Yes, you may ride in a car. However, you must be off all narcotic pain medications and a walker prior to driving. It is a patient's responsibility to determine his/her own safety. If your right knee is replaced, you may need to wait a month to six weeks before driving, depending on your ability to move your right foot from the gas pedal to the brake. If your left knee is replaced you can drive with your right foot once you are off pain medicines.
May I ride in an airplane before my first postoperative visit?
Yes, you may ride in an airplane. It is important to pump your feet and ankles frequently while sitting in the plane. Be sure to get up and move around at frequent intervals to prevent blood clot formation. You may find it more comfortable to sit in an aisle seat.
What is the maximum range of motion an artificial knee can achieve?
This depends on your preoperative range-of-motion. Your final range-of-motion will be close to the range-of-motion that you had before the surgery. Knees that were very stiff before surgery tend to end up a little stiffer than other patients who had more flexibility before surgery. It is important that you work on stretching exercises on your own. Physical therapy can help improve range of motion, but it is the daily stretching you do that can have the biggest benefit.
What is the short-term outlook?
The short-term outlook of total knee replacement is excellent. Most patients can stand the afternoon of surgery and begin exercise that day. With the support of walkers, crutches and canes, patients can walk with confidence, climb stairs and ride in a car by the time they leave the hospital. Physical therapy and motion exercises are the key to good results, and these should continue for months. Some swelling, aching and bruising are normal during this time. Most patients are up and about within six weeks after surgery.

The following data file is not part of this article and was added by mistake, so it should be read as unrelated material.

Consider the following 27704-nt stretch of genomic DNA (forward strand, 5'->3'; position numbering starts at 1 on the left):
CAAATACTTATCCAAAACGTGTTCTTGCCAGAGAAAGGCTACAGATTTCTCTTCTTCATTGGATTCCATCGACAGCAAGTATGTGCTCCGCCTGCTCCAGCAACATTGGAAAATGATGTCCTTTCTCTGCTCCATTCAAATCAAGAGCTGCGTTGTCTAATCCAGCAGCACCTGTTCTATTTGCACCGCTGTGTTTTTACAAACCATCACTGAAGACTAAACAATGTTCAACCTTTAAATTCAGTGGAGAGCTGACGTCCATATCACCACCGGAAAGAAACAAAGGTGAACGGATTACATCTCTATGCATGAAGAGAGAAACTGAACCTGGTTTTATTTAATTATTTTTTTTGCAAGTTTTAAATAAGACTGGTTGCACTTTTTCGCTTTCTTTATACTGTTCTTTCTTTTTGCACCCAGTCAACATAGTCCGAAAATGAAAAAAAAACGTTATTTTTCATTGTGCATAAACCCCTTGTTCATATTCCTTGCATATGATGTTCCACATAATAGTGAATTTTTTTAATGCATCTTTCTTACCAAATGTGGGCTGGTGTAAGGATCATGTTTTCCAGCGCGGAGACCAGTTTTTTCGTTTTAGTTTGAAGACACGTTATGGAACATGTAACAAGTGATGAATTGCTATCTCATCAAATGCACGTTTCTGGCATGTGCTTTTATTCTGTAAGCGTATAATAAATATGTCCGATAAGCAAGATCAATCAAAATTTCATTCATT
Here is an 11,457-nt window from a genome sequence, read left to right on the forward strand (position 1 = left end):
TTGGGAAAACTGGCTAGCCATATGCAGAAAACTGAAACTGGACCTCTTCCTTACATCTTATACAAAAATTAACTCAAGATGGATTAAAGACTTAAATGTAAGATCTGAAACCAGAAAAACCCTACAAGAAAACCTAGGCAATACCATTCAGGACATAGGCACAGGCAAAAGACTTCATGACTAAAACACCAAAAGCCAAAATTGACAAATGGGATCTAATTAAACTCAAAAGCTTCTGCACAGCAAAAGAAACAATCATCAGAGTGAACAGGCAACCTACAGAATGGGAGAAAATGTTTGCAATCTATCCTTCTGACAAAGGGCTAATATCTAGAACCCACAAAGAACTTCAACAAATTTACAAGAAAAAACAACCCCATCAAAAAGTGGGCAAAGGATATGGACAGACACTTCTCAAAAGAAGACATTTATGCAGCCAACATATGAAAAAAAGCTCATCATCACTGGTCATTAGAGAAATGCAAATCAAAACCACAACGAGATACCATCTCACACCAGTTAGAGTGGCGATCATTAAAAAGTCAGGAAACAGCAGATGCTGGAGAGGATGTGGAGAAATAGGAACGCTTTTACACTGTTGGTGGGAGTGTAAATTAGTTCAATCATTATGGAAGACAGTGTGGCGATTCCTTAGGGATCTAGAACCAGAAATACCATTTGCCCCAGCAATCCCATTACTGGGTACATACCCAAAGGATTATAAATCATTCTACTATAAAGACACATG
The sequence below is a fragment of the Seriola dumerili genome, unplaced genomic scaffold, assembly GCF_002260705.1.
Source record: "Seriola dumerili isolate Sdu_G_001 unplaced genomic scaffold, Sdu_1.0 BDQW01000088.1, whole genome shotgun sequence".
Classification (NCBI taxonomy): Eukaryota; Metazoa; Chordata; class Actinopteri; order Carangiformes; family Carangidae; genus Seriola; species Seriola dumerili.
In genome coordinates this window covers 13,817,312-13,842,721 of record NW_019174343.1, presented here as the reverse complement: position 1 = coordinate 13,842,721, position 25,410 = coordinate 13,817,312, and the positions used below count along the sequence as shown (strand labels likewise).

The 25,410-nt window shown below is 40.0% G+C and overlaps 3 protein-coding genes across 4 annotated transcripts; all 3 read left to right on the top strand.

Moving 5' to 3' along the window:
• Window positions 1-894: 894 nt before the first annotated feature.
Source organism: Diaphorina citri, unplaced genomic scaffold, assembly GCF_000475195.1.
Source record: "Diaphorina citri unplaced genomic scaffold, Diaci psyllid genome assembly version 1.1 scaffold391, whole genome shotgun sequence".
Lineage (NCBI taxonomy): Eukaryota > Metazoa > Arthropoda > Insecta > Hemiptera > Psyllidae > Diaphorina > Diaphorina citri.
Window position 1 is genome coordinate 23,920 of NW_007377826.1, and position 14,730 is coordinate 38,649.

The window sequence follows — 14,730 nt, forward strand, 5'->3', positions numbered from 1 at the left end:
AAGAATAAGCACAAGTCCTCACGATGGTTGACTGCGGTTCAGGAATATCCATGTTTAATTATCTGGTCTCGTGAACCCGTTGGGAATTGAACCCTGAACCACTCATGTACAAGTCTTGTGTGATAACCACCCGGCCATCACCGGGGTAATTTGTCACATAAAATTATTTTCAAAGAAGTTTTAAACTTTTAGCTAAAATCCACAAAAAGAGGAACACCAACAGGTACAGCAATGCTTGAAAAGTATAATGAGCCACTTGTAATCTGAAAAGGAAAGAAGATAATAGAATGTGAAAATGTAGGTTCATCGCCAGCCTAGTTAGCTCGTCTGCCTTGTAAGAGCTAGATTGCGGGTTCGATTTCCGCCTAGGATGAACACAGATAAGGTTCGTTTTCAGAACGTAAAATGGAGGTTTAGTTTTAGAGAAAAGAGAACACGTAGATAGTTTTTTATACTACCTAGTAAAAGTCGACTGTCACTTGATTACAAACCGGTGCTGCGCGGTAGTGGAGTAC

When can I return to work?
Most patients will return to work within 1-3 months after surgery. This typically depends on the type of work you do and the speed of your recovery. A more sedentary job can be performed even sooner than a month (as soon as a week). A more physically demanding job may require as much as 3 months for you to properly recover before returning.
Can I return to my normal activities after a knee replacement?
Fortunately, knee replacement surgery not only restores our patients' quality of life but, of equal importance, allows them to return to their activities of daily living. Please discuss specific activities with your surgeons, as some activities may need to be limited.
All questions will be answered at your follow-up exam. For non-emergency questions, please call the allied health professional for your Rothman Institute Surgeon
For More Information
Where can I find additional information on the Internet on Total Knee Replacements?
The American Academy of Orthopaedic Surgeons (AAOS) is an organization dedicated to caring for orthopaedic patients. This is a link to their website that provides additional information about Knee Replacements:
Total Knee Replacement Physicians
John A. Abraham, M.D.
William V. Arnold M.D., Ph.D.
Matthew S. Austin, M.D.
Antonia F. Chen, M.D., M.B.A.
David V. Craft, MD
Carl A. Deirmengian, M.D.
Gregory K. Deirmengian, M.D.
Robert P. Good, M.D.
Michael F. Harrer, MD
William J. Hozack, M.D.
Eric Levicoff, M.D.
Jess H. Lonner, M.D.
Alvin C. Ong, M.D.
Fabio R. Orozco, M.D.
Javad Parvizi, M.D.
Zachary D. Post, M.D.
James J. Purtill, M.D.
Richard H. Rothman, M.D., Ph.D., Founder
H. William Schaaf, M.D.
Peter F. Sharkey, M.D.
Eric B. Smith, M.D.
Andrew M. Star, M.D.
Jeffrey J. Vakil, M.D.